In many ways, the story behind Childhood already sounds familiar; based in South London, the band was conceived on a drunken whim whilst at University. Yet since supporting Palma Violets on tour last year, Childhood have outgrown their familiar backstory through their indie soul.
Childhood’s debut album, Lacuna, carries a dreamy melancholic feel from the opening track, Blue Velvet, to the final bars of When You Rise. But one of my favourite aspects of Childhood’s music is that they are unashamed to be influenced by pop, as heard in the brilliant tracks As I Am and Solemn Skies.
The pace of Lacuna was slower than I had anticipated. Blue Velvet’s melody is shared by the electric guitar and lead singer, Ben Romans-Hopcraft’s voice - both instruments carry a wistful tone. Hopcraft’s mournful voice continues throughout You Could Be Different and for most of the album until it is broken by Solemn Skies. Yet listening to Lacuna did not leave me feeling bleak, as many of its tracks are kept upbeat by a quick, strong drumbeat and guitar pinching.
As I Am is a personal favourite from the album, as it blends pop music with sincere lyrics:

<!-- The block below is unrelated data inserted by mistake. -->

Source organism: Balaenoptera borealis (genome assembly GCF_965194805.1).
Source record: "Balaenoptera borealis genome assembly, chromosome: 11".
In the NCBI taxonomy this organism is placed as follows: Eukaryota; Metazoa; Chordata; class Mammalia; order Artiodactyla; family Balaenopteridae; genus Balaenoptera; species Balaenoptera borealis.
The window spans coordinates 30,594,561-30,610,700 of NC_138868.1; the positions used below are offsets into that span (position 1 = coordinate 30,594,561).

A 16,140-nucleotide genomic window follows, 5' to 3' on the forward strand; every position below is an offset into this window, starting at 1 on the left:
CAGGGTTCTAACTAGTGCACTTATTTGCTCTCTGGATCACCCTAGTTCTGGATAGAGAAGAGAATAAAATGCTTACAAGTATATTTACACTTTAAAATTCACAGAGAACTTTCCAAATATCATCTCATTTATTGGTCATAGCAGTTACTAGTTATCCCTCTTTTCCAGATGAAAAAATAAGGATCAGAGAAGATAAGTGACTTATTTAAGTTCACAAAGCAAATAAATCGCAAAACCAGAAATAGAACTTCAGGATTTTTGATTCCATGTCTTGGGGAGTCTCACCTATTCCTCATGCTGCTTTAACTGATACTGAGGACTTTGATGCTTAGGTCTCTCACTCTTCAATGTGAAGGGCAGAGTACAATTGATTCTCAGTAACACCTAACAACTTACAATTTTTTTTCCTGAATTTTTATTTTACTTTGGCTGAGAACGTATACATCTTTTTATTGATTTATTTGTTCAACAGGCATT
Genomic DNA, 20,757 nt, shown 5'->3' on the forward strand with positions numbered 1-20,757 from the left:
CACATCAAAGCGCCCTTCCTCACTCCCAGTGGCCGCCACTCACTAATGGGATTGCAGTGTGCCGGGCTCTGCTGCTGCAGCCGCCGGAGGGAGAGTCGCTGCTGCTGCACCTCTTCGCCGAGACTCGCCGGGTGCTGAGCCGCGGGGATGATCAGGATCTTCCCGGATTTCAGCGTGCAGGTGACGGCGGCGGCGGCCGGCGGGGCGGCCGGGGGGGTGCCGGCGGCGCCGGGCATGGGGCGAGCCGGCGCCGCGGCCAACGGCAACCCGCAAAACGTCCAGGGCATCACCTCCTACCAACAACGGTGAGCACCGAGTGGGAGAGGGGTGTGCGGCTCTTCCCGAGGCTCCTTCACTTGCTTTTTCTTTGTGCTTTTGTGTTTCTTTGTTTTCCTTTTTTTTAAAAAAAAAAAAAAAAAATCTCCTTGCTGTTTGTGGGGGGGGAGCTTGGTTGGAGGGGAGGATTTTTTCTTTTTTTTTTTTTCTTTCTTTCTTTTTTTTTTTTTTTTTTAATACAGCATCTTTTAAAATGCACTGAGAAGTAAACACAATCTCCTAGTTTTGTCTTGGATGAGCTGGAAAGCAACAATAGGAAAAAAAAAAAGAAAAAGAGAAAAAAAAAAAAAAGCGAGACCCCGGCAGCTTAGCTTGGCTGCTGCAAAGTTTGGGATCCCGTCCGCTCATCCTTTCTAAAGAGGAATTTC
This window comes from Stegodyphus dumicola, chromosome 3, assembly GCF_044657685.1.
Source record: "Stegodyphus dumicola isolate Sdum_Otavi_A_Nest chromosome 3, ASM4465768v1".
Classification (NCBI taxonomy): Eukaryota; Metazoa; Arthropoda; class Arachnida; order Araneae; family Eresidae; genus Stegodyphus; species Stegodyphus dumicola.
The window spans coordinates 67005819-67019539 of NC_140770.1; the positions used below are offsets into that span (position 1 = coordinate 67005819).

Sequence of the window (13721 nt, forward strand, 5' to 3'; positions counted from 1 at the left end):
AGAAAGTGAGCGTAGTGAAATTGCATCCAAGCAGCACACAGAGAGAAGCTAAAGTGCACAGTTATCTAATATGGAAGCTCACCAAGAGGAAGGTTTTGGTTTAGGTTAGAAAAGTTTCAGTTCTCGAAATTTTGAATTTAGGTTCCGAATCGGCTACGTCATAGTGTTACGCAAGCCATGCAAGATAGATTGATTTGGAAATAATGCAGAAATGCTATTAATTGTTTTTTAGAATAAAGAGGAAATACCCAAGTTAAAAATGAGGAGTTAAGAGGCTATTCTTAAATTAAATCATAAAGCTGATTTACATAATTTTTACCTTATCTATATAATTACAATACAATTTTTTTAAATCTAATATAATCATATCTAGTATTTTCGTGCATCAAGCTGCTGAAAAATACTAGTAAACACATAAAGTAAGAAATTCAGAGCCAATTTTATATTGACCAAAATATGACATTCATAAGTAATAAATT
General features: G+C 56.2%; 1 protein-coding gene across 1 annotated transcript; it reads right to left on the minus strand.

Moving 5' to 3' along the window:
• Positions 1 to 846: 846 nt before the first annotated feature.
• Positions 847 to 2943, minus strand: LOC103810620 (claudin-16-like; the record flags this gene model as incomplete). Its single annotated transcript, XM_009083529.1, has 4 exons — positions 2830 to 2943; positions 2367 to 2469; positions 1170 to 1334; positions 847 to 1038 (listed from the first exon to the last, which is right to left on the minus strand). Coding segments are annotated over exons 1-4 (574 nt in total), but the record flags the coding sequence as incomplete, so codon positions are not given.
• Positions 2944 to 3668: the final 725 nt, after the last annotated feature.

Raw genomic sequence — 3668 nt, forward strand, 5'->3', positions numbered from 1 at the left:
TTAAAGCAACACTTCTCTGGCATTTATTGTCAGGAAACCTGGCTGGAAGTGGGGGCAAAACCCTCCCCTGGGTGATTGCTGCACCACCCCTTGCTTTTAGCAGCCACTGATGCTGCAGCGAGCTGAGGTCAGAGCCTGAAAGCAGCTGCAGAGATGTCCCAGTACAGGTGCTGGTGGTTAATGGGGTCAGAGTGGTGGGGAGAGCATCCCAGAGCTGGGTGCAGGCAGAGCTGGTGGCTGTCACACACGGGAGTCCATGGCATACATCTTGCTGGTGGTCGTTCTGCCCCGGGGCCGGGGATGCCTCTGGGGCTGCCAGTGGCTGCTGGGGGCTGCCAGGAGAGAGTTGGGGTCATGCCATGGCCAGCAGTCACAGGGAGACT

All the things that’s left to lose And try to understand.
The band have spoken out against ‘pop-shaming’, clearly stating that, “What we strive to do is make classic pop songs. We use the basic form of pop music, find our own space within it, and produce an off kilter perception of pop.” So, as an album, Lacuna blurs the genres of pop, indie, and soul to create a sound unique to the band rather than one that is constrained. This is commendable in itself.
Solemn Skies was the first track I heard from Childhood and it remains my favourite. With great guitar riffs and heavier drumming than most of the album, Solemn Skies has remained in my head for days on end. The lyrics offer playful rhetorical questions of, “Do you wanna hide / Or do you wanna ride?” which I appreciated. Solemn Skies’ instrumental ending continues the dreamy feel of Lacuna, though it feels out of control rather than melancholic and sounds like the perfect song to end a set with.
Pay For The Cool carries a faster pace than the rest of Lacuna whilst Ben’s vocals continue to sound wistful. It is in this track that comparisons between Childhood and The Stone Roses are most justified (though in my opinion, any links are still stretched).
As a debut album, I can appreciate how well Lacuna has been put together. Yet for me it’s only a few tracks that really stand out and make this record. I am intrigued to see what music Childhood continue to make, though think they would be best appreciated live. You can catch the band playing Bestival to round off the summer, or head to their Facebook page for details of their upcoming UK tour which starts in Sheffield on 3rd October.